Home Innovation Insights

Our Racker helps manufacturers understand the shear wall performance of building assemblies.

Bob Hill, PE
November 21, 2013

Up Close and Personal with "The Racker"

In my last post I talked about our two universal test machines (UTM) and noted that machines like these, especially the smaller bench top units, are somewhat common in testing labs. Here I want to describe a custom piece of equipment in our product testing lab that we fondly refer to as “The Racker.” Unlike the benchtop UTM I described previously, this type of test equipment is not very common in labs, especially not one with the size and capacity of ours. 

While its name might conjure up images of a middle ages torture machine or a modern-day MMA move, our Racker is actually used to understand the shear wall performance of building assemblies. Homes and buildings have assemblies, typically walls, designed to resist shear (or racking) forces. When the wind blows on the side of the house, much like the Big Bad Wolf, it wants to huff and puff and blow the house down like a house of cards. The shear wall assemblies, which are perpendicular to the wall the wind is impinging on, resist this force and keep the house upright.

About Shear Walls

The typical shear wall in residential construction is a 2x4 wood-framed wall with OSB or plywood sheathing attached. The performance of this type of construction depends in part on the number, type, and spacing of the nails holding the assembly together. The more nails and closer spacing, the more shear strength the wall generally has. But shear performance can also be achieved or enhanced by a number of other approaches including let-in-diagonal bracing, hold down brackets, strapping, advanced sheathing materials, special fasteners, and various combinations of these.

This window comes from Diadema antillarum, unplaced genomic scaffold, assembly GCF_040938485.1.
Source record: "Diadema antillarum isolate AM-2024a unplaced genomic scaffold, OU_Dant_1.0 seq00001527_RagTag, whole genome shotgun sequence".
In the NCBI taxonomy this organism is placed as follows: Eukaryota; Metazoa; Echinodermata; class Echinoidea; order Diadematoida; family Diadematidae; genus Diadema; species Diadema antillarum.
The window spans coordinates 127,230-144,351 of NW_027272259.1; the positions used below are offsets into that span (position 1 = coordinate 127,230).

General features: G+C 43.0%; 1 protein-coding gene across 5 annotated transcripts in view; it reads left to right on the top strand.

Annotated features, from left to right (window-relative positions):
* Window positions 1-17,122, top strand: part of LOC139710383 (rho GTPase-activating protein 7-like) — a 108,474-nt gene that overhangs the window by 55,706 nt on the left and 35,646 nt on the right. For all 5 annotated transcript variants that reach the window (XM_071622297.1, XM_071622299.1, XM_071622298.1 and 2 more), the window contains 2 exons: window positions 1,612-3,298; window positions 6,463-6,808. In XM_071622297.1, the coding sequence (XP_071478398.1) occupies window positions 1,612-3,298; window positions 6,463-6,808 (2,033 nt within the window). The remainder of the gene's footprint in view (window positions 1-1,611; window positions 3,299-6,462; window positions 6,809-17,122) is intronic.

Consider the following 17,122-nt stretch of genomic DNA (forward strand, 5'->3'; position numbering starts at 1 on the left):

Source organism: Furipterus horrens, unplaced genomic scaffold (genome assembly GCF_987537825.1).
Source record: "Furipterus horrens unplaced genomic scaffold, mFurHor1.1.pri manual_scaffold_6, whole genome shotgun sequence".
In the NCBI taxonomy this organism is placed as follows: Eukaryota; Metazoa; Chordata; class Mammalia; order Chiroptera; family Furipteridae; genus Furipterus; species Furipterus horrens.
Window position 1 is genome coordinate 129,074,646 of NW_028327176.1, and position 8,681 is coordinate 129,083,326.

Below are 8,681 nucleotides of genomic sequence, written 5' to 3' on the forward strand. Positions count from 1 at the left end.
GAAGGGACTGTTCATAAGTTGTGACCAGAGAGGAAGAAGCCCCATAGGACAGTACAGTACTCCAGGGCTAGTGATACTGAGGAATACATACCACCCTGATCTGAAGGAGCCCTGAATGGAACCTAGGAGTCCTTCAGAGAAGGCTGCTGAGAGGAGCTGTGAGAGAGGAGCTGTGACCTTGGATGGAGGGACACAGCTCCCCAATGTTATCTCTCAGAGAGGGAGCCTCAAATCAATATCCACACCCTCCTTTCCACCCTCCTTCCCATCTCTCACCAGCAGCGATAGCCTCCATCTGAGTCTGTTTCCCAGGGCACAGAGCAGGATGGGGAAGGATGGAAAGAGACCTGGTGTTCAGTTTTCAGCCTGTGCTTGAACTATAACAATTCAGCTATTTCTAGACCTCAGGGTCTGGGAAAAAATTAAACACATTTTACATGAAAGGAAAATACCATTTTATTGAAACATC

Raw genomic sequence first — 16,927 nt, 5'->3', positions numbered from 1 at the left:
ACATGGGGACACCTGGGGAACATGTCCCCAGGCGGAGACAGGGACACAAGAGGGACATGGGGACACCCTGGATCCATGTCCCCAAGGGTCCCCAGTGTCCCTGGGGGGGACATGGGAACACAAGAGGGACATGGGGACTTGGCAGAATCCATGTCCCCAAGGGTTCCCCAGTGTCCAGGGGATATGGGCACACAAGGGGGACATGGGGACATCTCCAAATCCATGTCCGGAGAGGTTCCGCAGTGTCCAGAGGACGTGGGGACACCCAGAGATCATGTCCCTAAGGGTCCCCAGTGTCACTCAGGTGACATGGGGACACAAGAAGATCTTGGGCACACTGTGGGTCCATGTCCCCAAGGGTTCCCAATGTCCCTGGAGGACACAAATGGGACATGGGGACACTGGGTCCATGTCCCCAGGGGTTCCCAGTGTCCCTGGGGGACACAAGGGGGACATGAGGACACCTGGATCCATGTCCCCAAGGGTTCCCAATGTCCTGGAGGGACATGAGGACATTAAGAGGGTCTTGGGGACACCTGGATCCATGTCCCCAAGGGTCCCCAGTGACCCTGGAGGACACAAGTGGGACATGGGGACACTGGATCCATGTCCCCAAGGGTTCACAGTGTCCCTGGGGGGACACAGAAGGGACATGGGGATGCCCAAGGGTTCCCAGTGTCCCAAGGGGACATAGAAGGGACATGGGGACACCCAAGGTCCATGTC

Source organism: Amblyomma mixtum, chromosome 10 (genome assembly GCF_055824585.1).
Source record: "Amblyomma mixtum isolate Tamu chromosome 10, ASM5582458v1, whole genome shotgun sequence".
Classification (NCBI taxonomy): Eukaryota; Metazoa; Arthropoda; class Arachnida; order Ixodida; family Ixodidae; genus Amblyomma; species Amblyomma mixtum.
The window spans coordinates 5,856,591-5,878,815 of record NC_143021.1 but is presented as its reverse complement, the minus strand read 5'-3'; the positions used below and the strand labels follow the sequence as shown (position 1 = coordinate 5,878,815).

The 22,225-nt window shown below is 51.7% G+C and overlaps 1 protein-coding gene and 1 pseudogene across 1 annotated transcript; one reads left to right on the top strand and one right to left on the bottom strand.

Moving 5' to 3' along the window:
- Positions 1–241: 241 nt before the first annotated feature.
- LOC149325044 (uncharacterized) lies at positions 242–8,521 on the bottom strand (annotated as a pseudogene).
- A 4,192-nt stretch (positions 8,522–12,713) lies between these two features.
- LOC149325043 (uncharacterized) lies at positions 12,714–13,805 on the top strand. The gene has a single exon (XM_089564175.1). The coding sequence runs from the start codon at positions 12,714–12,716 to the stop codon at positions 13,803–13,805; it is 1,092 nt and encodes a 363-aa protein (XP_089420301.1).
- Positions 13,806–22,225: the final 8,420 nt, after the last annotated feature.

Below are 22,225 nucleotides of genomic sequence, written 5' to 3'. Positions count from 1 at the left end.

The required shear strength of the wall depends on a number of factors including the size and type of the building, size and type of openings in the wall, as well as geographic location of the building. Location dictates special requirements such as added strength to weather high wind (e.g., hurricane) or seismic conditions. While the codes have some prescriptive approaches to meeting the shear resisting (or lateral bracing) requirements, as new materials, products, and concepts are developed, actual physical testing of these assemblies is needed.

What Sets Us Apart

Home Innovation’s shear wall test apparatus was custom-speced and built by our staff, and can test wall systems up to 20 feet long and 9 feet tall. Our system can do the standard ASTM E72 shear wall test as well as the ASTM E2126 cyclic protocol for developing seismic design parameters. With the capability of applying 60,000 pounds of force, there are not many residential wall constructions that we cannot push to failure, which is important in order to understand the outer limits of a system's performance capabilities.

And our equipment can also be used for other non-wall shear testing. We've previously conducted research in this apparatus studying the shear performance of anchor bolts. 

Do you have a wall system that needs to be put to the test? Or a component that is used in wall systems that you want to push to its limits? Contact me to discuss your shear wall and other building product or system testing needs.

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